The structure of location choice for new U.S. manufacturing investments in Asia-Pacific
Despite an extensive literature on the determinants of the foreign location choices by multinational firms, researchers have only recently begun to systematically examine how these firms form their location consideration sets. When considering new foreign locations, do firms evaluate the attributes of the alternatives at the national level, the sub-national regional level, at some other level of geographical aggregation, or using some combination of these? This paper employs discrete choice models to examine how U.S. multinational firms form their consideration sets over locations in the Asia-Pacific area and to identify some of the relevant location attributes. The results are consistent with a sequential, or hierarchical, decision-making process in which firms first select a host country based on one set of attributes and then select a region within that country is selected based on another set of attributes. Most of the location attributes that are found to be significant are related to productivity-enhancing features, such as worker skills, industrial agglomeration, and extensive transportation infrastructure, rather than features related to factor prices, such as low-wage labor.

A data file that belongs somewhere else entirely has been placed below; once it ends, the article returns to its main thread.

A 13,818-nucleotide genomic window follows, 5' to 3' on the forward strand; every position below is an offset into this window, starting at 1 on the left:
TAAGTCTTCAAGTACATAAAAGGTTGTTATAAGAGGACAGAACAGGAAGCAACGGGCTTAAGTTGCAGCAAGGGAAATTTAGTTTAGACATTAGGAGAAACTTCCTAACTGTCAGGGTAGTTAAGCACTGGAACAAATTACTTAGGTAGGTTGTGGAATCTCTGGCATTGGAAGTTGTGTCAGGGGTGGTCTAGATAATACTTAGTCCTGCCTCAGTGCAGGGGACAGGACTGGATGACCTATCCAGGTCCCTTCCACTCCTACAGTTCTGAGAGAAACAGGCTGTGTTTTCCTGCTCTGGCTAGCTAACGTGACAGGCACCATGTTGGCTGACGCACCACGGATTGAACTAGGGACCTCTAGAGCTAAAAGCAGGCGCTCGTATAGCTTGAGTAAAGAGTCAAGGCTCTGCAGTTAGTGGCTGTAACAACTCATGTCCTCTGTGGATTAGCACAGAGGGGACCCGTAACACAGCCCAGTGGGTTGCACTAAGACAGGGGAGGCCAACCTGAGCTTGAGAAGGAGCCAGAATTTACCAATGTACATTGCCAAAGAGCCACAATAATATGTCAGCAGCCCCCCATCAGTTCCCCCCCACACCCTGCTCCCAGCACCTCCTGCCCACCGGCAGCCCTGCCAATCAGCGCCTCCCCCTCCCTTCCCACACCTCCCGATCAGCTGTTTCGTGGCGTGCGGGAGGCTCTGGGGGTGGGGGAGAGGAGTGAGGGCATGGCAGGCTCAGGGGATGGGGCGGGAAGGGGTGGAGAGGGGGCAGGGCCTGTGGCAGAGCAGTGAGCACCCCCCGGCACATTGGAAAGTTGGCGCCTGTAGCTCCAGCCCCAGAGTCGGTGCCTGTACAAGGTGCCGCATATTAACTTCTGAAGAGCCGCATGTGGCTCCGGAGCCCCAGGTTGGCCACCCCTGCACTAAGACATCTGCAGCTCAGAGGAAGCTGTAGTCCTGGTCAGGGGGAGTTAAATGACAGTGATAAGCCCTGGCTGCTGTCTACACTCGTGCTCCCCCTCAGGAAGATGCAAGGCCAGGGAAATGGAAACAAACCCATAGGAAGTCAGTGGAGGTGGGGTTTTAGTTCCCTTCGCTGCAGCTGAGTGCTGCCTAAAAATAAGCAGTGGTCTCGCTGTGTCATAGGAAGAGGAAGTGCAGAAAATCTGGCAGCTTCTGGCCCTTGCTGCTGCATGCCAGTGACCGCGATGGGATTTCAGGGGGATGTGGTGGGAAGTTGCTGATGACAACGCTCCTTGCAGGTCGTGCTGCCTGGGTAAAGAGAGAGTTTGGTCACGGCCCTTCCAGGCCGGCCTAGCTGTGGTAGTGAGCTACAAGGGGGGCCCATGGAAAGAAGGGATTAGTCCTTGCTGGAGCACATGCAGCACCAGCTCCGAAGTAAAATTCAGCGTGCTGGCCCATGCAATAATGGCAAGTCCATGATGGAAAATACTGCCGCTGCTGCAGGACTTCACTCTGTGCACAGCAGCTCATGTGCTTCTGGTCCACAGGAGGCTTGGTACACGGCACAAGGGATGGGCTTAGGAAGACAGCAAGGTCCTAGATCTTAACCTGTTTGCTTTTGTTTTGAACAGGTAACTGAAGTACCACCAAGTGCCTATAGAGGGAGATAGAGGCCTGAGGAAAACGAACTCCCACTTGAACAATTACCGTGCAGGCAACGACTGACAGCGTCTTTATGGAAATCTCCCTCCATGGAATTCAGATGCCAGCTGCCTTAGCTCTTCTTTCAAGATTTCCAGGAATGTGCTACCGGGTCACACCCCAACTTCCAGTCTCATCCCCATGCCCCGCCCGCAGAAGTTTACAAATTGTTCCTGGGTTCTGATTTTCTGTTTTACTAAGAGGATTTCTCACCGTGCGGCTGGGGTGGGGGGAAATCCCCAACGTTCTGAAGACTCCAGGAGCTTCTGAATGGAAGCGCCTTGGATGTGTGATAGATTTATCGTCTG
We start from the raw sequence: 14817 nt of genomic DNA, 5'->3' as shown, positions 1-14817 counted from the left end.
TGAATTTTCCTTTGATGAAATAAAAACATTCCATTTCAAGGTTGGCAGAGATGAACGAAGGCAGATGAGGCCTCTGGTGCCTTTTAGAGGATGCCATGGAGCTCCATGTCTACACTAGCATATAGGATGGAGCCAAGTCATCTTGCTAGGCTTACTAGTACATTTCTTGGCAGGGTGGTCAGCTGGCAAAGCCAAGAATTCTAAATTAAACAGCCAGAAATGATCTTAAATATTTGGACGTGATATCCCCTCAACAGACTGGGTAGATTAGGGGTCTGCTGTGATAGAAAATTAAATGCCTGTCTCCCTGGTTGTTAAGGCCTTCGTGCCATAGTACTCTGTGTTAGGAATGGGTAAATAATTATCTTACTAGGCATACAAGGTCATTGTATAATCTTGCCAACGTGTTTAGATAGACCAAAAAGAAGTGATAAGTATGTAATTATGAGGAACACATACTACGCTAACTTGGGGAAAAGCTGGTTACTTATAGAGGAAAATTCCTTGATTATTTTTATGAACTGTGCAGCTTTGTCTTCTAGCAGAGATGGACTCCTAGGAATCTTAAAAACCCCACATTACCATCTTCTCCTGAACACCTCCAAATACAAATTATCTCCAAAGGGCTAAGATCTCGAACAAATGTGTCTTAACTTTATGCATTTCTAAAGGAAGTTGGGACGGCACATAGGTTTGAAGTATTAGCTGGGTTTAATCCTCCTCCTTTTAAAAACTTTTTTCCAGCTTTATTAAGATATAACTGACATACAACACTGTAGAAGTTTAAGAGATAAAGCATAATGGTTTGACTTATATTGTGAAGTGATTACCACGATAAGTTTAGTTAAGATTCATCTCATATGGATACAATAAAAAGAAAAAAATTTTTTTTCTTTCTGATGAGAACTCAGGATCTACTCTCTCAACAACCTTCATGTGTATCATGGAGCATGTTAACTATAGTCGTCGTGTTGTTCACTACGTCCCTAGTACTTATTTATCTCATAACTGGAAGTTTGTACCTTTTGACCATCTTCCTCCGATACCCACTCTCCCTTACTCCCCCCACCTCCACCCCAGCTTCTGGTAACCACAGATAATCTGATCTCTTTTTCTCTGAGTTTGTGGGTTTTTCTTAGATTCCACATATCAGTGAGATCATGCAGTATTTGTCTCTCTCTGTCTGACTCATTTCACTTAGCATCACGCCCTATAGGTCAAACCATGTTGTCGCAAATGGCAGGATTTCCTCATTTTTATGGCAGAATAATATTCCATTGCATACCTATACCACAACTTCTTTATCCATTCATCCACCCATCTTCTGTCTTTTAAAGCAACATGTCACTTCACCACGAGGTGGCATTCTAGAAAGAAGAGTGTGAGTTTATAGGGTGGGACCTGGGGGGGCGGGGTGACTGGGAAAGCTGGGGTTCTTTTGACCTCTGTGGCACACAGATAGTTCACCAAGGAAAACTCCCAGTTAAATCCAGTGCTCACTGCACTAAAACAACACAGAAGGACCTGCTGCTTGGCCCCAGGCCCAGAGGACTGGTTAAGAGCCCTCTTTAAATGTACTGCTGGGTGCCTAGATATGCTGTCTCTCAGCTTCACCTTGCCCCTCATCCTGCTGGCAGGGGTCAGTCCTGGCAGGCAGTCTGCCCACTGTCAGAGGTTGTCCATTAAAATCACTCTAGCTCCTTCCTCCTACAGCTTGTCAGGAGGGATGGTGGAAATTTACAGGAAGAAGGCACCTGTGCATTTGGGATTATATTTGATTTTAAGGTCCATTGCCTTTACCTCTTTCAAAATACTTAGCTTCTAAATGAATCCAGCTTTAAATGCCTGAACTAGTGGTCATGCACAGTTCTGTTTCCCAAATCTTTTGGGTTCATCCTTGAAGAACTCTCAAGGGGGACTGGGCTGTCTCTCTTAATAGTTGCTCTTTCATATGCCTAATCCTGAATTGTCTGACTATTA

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Volume (Year): 46 (2011)
Issue (Month): 2 (April)
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